But Noland's irascibility, which critics deem to be pomposity and self-righteousness, coupled with his unabashed support for a state income tax hike, has given the Republicans hope. They initially tried to recruit a Hispanic candidate, focusing on Juan Figueroa and Emmy Morales, who in 2009 were candidates for the Elgin City Council. Both lost, as Hispanic turnout was anemic. Two of the winners were white men who ran on get-tough-on-immigration platforms.

So the Republicans have done an about-face. They've apparently succeeded in recruiting former state senator Steve Rauschenberger to run for his old seat, which he held from 1992 to 2006, when he ran for lieutenant governor. Known and respected as a policy wonk and budget hawk, the Rauschenberger name is still golden in the area. His sister, Cindy Rauschenberger, won an Elgin City Council seat in 2009.

The outlook: The Republican base is strong in Kane County, so the key is Cook County. Noland can be tarnished as a tax hiker. Against anybody except Rauschenberger, Noland would win. Toss-up.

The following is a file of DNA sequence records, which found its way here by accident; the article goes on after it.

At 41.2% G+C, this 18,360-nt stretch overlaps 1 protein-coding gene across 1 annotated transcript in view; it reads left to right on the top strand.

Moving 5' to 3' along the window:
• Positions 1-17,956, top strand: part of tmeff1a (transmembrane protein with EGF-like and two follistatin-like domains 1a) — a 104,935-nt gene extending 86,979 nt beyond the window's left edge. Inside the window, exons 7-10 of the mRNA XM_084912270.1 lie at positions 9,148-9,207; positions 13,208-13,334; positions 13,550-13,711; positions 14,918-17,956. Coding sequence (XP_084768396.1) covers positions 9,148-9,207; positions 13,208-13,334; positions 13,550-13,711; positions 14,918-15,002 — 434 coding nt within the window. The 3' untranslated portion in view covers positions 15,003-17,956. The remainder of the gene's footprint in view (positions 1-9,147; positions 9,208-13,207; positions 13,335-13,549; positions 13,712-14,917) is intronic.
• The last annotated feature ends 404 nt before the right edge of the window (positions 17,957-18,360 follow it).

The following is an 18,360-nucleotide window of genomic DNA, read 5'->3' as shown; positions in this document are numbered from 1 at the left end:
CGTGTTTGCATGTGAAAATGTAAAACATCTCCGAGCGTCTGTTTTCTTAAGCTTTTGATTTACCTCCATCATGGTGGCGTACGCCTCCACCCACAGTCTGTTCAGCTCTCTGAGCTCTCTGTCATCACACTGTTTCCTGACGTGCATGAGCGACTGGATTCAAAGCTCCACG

52nd District (Downstate: Champaign, Urbana, Danville, Rantoul): By combining a liberal college town with rural Republican territory, the Democrats made the Senate district competitive. When incumbent Rick Winkel retired in 2006, the Republicans nominated Judy Myers, a former state senator from Danville. She faced former Champaign County auditor Mike Frerichs and independent liberal Joe Parnarauskis. The result was exceedingly close: 27,149-26,607-1,894, with Frerichs squeezing out a 542-vote triumph.

Frerichs voted for the income tax hike, arguing that it gave 8 percent property tax relief, even while raising the income tax by a third. A pro-tax posture, however, won't hurt him in Champaign-Urbana. Republicans have yet to unearth a credible opponent. Frerichs is favored.